Health ministry bemoans 2015 budgetary allocation

via Health ministry bemoans 2015 budgetary allocation | The Herald December 23, 2014

The Ministry of Health and Child Care has expressed disappointment with the 2015 Budget as it failed to fulfil the Abuja Declaration to allocate at least 15 percent of the country’s budget to healthcare, an health official has said.

Speaking at a press briefing on HIV and Access to Treatment in Zimbabwe, HIV and Tuberculosis Unit director Dr Owen Mugurungi said it is hard to deliver full quality health service.

“We don’t have enough resources and the budget that we got falls far less than what we anticipated. Unlike in the previous budget, we had more money. This time the allocated funds are 6.3 percent down from last year’s 8.2 percent.

“There has been a reduction in the amount of money that we will get and the ministry of Finance said the majority of the money will go into human resources and recruitment,” he said.

In April 2001, African Union countries meeting in Abuja, Nigeria, pledged to increase government funding for health to at least 15 percent of their annual budgets.

Dr Mugurungi said Government should re-align its allocations with global trends to allow for systematic allocation of resources and maximum community participation.

“The principle that health is a basic and a fundamental human right can never be overemphasised. There is therefore a need to implement a needs-based resource allocation method that recognises different needs by different hospitals, health facilities and districts in particular.”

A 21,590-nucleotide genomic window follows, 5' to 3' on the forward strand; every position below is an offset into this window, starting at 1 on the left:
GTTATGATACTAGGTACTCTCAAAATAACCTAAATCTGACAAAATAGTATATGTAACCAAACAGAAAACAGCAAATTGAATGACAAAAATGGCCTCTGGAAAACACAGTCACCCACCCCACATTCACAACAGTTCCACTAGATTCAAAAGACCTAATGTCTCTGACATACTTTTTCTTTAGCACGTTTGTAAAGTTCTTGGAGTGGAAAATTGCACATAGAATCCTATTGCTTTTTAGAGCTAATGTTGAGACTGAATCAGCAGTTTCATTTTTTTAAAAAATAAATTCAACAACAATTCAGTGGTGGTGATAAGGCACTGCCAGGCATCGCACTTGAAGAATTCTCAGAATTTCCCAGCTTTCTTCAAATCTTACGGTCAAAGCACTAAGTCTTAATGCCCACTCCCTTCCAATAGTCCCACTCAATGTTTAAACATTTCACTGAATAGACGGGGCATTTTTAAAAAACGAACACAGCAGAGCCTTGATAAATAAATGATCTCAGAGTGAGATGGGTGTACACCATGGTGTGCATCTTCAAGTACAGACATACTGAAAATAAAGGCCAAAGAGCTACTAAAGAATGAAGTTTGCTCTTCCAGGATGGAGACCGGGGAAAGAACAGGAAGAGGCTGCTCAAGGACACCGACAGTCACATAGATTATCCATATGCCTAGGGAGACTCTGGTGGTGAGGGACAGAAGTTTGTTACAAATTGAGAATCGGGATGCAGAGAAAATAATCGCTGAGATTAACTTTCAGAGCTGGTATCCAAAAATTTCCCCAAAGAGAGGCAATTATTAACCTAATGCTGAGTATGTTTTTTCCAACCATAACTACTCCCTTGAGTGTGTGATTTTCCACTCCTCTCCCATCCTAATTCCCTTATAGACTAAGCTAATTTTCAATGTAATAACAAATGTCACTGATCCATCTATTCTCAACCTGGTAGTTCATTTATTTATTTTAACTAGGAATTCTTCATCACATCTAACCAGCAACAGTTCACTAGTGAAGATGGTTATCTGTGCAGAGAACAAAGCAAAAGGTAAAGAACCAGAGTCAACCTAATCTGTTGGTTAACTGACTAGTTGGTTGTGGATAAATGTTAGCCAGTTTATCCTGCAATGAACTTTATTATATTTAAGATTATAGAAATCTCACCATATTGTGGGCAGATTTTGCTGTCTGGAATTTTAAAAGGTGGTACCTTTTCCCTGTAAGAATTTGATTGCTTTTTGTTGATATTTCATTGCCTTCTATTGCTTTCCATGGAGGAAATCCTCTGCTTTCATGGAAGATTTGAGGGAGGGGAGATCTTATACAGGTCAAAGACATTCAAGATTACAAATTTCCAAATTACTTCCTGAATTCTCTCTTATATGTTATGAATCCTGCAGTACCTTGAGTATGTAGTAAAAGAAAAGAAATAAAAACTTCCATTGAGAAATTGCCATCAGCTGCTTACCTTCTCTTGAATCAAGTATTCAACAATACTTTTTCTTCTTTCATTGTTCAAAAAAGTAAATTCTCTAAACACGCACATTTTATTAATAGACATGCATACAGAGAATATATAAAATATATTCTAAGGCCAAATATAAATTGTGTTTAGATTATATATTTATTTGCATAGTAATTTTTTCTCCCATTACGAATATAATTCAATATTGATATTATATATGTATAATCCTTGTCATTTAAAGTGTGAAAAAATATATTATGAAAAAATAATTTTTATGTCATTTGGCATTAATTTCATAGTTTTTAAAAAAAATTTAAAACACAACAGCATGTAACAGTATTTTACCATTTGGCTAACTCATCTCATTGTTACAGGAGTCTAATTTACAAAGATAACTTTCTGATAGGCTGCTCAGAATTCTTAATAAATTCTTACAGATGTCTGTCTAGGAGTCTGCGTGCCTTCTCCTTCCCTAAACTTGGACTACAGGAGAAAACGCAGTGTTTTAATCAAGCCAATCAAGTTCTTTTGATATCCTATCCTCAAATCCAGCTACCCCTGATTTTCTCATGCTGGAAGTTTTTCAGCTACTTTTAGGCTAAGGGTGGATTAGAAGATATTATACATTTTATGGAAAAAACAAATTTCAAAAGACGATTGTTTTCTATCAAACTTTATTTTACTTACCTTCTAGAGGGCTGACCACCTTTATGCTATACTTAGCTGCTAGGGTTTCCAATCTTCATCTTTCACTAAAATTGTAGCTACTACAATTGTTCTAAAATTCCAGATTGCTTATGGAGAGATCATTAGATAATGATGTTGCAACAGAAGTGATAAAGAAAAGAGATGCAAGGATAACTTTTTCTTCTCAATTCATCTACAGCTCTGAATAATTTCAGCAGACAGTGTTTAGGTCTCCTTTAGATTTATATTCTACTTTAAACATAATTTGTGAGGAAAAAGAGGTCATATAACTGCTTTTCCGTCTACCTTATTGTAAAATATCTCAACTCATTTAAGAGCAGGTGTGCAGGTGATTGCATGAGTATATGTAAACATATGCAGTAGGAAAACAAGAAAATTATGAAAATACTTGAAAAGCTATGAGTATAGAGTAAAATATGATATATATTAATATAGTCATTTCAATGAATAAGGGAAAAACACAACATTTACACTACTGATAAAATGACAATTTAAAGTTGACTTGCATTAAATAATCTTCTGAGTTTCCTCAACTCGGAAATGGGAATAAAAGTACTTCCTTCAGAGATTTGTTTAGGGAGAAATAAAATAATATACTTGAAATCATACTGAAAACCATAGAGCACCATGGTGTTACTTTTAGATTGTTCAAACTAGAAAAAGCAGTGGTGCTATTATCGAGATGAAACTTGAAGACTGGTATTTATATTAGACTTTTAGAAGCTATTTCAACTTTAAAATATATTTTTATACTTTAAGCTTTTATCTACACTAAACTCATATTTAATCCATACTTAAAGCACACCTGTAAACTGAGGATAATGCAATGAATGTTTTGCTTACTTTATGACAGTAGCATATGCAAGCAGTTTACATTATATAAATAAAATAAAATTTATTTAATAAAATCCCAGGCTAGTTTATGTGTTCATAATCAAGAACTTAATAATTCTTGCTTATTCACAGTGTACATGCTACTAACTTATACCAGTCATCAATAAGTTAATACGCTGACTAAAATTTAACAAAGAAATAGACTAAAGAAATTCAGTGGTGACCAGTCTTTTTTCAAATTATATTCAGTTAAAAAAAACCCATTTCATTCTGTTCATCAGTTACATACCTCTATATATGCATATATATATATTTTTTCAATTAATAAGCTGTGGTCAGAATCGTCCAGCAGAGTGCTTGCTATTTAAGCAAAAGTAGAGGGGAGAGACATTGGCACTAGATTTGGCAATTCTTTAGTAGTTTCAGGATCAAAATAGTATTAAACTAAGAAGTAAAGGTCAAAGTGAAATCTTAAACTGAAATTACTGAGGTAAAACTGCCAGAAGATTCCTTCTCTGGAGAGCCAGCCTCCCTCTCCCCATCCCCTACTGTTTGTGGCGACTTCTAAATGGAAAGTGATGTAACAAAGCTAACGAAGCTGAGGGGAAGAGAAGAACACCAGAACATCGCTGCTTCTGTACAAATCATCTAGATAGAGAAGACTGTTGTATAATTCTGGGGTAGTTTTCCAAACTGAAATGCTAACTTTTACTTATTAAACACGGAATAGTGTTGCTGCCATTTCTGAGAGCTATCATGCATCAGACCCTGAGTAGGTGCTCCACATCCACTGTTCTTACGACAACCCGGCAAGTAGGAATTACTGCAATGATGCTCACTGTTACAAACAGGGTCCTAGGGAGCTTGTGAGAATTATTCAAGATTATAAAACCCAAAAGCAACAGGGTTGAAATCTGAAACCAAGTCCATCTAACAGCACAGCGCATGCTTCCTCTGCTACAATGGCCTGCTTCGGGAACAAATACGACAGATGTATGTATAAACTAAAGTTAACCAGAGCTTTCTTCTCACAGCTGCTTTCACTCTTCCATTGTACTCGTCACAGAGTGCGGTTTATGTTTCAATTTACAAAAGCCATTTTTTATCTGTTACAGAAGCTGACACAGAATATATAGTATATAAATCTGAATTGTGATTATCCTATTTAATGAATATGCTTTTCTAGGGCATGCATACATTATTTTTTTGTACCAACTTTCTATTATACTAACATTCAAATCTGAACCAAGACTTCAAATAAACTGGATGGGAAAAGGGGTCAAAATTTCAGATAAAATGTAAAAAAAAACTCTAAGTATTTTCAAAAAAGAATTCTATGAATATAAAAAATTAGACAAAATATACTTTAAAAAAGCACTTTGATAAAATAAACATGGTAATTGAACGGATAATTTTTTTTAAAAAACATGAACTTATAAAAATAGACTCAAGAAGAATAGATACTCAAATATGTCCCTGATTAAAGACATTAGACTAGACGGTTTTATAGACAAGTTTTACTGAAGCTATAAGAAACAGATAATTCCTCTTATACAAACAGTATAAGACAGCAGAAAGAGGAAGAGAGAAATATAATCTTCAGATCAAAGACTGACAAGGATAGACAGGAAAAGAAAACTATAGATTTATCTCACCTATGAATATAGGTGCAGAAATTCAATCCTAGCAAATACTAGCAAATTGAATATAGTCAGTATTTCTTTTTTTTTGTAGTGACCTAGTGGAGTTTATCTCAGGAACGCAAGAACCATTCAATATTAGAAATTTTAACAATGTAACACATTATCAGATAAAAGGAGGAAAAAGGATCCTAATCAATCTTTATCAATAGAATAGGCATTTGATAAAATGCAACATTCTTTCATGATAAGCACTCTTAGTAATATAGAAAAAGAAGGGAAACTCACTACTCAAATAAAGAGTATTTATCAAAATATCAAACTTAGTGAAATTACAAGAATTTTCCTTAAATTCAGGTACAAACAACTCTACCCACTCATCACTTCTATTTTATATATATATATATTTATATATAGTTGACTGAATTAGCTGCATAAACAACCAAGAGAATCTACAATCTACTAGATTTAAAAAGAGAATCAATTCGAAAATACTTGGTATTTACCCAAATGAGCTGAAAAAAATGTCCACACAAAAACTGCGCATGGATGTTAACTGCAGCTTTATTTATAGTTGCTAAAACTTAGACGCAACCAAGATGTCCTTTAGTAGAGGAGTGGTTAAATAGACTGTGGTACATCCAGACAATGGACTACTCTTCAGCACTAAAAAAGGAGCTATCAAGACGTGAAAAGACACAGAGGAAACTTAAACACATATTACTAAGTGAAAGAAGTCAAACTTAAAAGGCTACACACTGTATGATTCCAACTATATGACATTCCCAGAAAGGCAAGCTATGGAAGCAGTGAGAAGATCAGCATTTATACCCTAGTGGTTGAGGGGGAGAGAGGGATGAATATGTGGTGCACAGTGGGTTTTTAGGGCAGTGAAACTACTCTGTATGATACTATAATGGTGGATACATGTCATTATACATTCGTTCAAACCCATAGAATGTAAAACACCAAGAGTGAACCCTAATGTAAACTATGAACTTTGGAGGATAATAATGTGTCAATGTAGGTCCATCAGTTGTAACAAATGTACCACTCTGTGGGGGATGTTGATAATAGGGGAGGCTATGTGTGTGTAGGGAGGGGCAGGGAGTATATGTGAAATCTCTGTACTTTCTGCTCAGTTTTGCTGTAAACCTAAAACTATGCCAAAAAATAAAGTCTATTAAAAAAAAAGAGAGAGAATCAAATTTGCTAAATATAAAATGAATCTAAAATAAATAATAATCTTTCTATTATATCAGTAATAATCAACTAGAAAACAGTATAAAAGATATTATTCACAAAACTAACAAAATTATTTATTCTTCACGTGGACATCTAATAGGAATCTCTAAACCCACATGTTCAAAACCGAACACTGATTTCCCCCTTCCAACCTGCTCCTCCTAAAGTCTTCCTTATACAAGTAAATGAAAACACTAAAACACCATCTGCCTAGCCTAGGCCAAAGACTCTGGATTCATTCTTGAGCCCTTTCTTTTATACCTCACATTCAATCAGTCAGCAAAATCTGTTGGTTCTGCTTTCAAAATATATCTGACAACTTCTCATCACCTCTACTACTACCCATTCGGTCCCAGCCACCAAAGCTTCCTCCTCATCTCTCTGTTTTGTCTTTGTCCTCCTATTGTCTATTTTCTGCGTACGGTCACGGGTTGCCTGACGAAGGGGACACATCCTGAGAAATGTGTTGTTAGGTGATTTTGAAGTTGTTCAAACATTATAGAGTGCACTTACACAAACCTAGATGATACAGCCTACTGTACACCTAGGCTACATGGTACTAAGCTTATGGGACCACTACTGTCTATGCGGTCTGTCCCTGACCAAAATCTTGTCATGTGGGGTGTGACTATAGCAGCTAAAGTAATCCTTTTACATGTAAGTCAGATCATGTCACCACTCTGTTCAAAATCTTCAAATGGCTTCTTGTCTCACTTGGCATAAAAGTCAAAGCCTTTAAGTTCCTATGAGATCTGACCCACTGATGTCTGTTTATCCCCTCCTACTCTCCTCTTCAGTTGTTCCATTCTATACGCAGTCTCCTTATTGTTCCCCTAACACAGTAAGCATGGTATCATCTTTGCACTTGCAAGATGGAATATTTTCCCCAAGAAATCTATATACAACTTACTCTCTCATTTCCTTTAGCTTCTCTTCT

The health sector is heavily dependent on the international donor funding while staff morale is low due to poor remuneration.

Mr Sebastian Chinhaire of the Zimbabwe National Network for People Living with HIV/AIDS (ZNNP+) called on Government to scrape consultation fees being charged in health institutions.

“Consultation fees is hindering the poorest of the poor to access life giving drugs, unless this challenge is addressed universal access to treatment will remain but a dream in Zimbabwe,” he said.

This is despite Zimbabwe’s public healthcare system crumbling under increasing demand, continued poor access to care, and high out-of-pocket expenditure on healthcare.

In 2015 budget the ministry of Health and Child Care was allocated $301 million which is 6.3 percent of national budget.

In the 2014, the ministry got $337 million which is 8,2 percent of the total budget allocation and is slightly less than what was allocated in 2013 (9,87 percent).